College Savings Methods / Couples Gain Special Tax Break for Spouses Heading off to School

By Porter, Sylvia | THE JOURNAL RECORD, October 6, 1987 | Go to article overview

College Savings Methods / Couples Gain Special Tax Break for Spouses Heading off to School


Porter, Sylvia, THE JOURNAL RECORD


More adults are heading back for additional schooling - and therein lie tax breaks you must not ignore. What if you have children, you are working and your spouse is going to school? Then you have a shot at this tax saver:

It's the child care credit. A couple with one spouse employed and the other a full-time student is entitled to the same child care credit as a couple with both spouses working.

It makes no difference whether the schooling has any connection with a past or future job. It could be the study of English literature, and the child care expenses would still be eligible for the credit.

Result: You can claim a tax credit - a dollar-for-dollar reduction in your tax bill - equal to 20 percent of your child-care expenses. (Couples with incomes of $28,000 or less can claim a bigger credit. The credit increases 1 percent for every $2,000 drop in income until it reaches 30 percent.)

Maximum credit: $480 for one child and $960 for two or more children (up to $720 and ,440, respectively, for lower-income couples).

But the amount of child-care expenses on which the credit is based cannot exceed the lesser of your earned income or your spouse's. If your spouse is a full-time student, he or she is considered to have an earned income of $200 a month if one child or dependent is cared for, or $400 a month if there are two or more children or dependents.

Key point: In order to be a full-time student, your spouse has to be enrolled in school at least five months during the year. And what may be a problem if your spouse has started school this fall.

Example: John Allen has a full-time job and Mrs. Allen has been very active in community affairs. The Allens have a housekeeper, Emma. Mrs. Allen started graduate school in September and Emma is spending about half her working time taking care of the Allen's two children while Mrs. Allen is in school. Emma is paid $700 a month.

Question: Will the Allens be in line for a child care credit on Emma's salary in 1987?

Answer: Not as things stand now. Reason: Mrs. …

The rest of this article is only available to active members of Questia

Already a member? Log in now.

Notes for this article

Add a new note
If you are trying to select text to create highlights or citations, remember that you must now click or tap on the first word, and then click or tap on the last word.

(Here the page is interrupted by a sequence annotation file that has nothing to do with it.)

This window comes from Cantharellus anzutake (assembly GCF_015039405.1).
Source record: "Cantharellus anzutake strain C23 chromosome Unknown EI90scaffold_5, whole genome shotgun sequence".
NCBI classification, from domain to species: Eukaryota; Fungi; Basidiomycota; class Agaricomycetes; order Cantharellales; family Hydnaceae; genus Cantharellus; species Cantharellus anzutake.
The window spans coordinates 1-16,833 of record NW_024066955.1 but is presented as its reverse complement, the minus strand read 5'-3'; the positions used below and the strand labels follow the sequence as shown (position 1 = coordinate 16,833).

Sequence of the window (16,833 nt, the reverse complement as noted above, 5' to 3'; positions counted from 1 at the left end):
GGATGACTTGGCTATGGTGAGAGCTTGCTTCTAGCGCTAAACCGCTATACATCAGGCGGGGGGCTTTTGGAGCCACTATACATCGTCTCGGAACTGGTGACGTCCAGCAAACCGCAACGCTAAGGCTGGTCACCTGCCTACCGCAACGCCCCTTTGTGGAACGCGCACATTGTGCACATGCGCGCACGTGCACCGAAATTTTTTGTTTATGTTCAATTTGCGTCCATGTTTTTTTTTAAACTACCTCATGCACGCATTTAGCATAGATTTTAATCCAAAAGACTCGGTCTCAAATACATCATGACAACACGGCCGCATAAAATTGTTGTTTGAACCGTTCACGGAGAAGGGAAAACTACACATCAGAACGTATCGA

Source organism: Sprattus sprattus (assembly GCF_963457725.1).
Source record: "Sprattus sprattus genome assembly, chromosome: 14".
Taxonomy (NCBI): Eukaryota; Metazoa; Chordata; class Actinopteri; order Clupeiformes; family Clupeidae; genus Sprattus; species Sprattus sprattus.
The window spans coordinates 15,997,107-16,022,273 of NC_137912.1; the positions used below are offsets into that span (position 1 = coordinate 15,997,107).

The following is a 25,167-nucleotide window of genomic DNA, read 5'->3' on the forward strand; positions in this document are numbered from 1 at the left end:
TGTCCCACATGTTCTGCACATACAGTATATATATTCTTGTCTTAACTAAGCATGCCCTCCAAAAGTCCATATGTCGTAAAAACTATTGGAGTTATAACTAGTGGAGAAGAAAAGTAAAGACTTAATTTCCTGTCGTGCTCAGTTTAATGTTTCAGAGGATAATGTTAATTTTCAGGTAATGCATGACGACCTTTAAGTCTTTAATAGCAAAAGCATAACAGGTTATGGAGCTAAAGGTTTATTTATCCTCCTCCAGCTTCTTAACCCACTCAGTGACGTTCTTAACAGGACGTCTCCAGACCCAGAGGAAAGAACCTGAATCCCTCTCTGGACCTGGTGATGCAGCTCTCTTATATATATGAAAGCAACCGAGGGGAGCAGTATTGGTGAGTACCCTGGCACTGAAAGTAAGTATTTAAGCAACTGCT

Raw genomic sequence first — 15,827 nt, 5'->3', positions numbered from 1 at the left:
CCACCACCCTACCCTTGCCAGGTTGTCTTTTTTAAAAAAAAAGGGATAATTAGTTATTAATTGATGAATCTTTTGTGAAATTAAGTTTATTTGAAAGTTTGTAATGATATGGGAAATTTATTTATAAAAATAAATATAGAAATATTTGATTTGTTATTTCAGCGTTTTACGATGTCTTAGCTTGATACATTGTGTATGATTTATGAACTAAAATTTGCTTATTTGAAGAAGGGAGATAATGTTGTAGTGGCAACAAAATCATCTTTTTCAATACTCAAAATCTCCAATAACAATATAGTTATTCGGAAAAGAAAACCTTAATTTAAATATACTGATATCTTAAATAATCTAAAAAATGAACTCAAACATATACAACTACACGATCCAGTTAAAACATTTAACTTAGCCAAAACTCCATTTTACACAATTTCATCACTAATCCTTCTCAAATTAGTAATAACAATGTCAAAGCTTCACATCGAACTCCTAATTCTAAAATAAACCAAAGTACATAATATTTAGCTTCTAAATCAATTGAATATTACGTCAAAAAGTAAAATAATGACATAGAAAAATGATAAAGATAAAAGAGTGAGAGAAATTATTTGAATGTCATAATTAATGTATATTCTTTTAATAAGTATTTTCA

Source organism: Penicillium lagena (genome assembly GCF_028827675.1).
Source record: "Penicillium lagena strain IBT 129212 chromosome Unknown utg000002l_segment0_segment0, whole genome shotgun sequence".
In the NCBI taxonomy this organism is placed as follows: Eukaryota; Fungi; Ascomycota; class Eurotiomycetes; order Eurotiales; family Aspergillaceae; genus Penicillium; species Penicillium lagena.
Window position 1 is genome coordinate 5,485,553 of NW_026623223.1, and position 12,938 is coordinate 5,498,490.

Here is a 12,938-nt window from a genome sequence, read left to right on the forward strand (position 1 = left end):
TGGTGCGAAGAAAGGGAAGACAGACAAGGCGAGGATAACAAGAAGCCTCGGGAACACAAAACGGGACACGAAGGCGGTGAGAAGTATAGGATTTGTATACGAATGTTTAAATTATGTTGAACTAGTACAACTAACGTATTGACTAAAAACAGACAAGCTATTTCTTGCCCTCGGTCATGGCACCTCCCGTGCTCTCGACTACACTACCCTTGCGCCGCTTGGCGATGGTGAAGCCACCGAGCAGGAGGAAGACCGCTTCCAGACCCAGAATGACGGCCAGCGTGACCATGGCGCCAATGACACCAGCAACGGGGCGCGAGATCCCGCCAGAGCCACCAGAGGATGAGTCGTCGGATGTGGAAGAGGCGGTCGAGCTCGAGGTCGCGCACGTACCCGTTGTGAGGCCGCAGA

One moment ...
Default project is now your active project.
Project items
Notes
Cite this article

Cited article

Style
Citations are available only to our active members.
Buy instant access to cite pages or passages in MLA 8, MLA 7, APA and Chicago citation styles.

(Einhorn, 1992, p. 25)

(Einhorn 25)

(Einhorn 25)

1. Lois J. Einhorn, Abraham Lincoln, the Orator: Penetrating the Lincoln Legend (Westport, CT: Greenwood Press, 1992), 25, http://www.questia.com/read/27419298.

Note: primary sources have slightly different requirements for citation. Please see these guidelines for more information.

Cited article

College Savings Methods / Couples Gain Special Tax Break for Spouses Heading off to School
Settings

Settings

Typeface
Text size Smaller Larger Reset View mode
Search within

Search within this article

Look up

Look up a word

  • Dictionary
  • Thesaurus
Please submit a word or phrase above.
Print this page

Print this page

Why can't I print more than one page at a time?

Help
Full screen
Items saved from this article
  • Highlights & Notes
  • Citations
Some of your highlights are legacy items.

Highlights saved before July 30, 2012 will not be displayed on their respective source pages.

You can easily re-create the highlights by opening the book page or article, selecting the text, and clicking “Highlight.”

matching results for page

    Questia reader help

    How to highlight and cite specific passages

    1. Click or tap the first word you want to select.
    2. Click or tap the last word you want to select, and you’ll see everything in between get selected.
    3. You’ll then get a menu of options like creating a highlight or a citation from that passage of text.

    OK, got it!

    Cited passage

    Style
    Citations are available only to our active members.
    Buy instant access to cite pages or passages in MLA 8, MLA 7, APA and Chicago citation styles.

    "Portraying himself as an honest, ordinary person helped Lincoln identify with his audiences." (Einhorn, 1992, p. 25).

    "Portraying himself as an honest, ordinary person helped Lincoln identify with his audiences." (Einhorn 25)

    "Portraying himself as an honest, ordinary person helped Lincoln identify with his audiences." (Einhorn 25)

    "Portraying himself as an honest, ordinary person helped Lincoln identify with his audiences."1

    1. Lois J. Einhorn, Abraham Lincoln, the Orator: Penetrating the Lincoln Legend (Westport, CT: Greenwood Press, 1992), 25, http://www.questia.com/read/27419298.

    Cited passage

    Thanks for trying Questia!

    Please continue trying out our research tools, but please note, full functionality is available only to our active members.

    Your work will be lost once you leave this Web page.

    Buy instant access to save your work.

    Already a member? Log in now.

    Search by... Author
    Show... All Results Primary Sources Peer-reviewed

    Oops!

    An unknown error has occurred. Please click the button below to reload the page. If the problem persists, please try again in a little while.